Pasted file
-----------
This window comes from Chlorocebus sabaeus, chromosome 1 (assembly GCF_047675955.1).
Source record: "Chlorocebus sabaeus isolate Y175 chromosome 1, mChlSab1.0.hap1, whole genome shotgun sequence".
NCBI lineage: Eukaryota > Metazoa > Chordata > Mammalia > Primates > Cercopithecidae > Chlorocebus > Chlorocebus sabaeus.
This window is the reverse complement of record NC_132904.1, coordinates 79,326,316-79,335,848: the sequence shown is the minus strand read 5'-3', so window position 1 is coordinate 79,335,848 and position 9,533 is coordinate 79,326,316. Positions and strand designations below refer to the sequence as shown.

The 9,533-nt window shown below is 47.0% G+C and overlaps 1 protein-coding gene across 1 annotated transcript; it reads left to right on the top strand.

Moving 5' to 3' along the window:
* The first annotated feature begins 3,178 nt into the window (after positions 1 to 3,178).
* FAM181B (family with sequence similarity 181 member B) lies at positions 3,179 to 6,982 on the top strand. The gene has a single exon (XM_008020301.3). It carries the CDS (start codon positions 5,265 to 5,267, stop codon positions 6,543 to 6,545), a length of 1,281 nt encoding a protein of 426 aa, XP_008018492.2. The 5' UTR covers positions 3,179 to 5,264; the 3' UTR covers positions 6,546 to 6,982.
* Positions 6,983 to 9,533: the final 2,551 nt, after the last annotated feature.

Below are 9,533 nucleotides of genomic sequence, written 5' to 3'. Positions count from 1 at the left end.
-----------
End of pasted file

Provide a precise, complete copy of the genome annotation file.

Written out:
This window comes from Chlorocebus sabaeus, chromosome 1 (assembly GCF_047675955.1).
Source record: "Chlorocebus sabaeus isolate Y175 chromosome 1, mChlSab1.0.hap1, whole genome shotgun sequence".
NCBI lineage: Eukaryota > Metazoa > Chordata > Mammalia > Primates > Cercopithecidae > Chlorocebus > Chlorocebus sabaeus.
This window is the reverse complement of record NC_132904.1, coordinates 79,326,316-79,335,848: the sequence shown is the minus strand read 5'-3', so window position 1 is coordinate 79,335,848 and position 9,533 is coordinate 79,326,316. Positions and strand designations below refer to the sequence as shown.

The 9,533-nt window shown below is 47.0% G+C and overlaps 1 protein-coding gene across 1 annotated transcript; it reads left to right on the top strand.

Moving 5' to 3' along the window:
* The first annotated feature begins 3,178 nt into the window (after positions 1 to 3,178).
* FAM181B (family with sequence similarity 181 member B) lies at positions 3,179 to 6,982 on the top strand. The gene has a single exon (XM_008020301.3). It carries the CDS (start codon positions 5,265 to 5,267, stop codon positions 6,543 to 6,545), a length of 1,281 nt encoding a protein of 426 aa, XP_008018492.2. The 5' UTR covers positions 3,179 to 5,264; the 3' UTR covers positions 6,546 to 6,982.
* Positions 6,983 to 9,533: the final 2,551 nt, after the last annotated feature.

Below are 9,533 nucleotides of genomic sequence, written 5' to 3'. Positions count from 1 at the left end.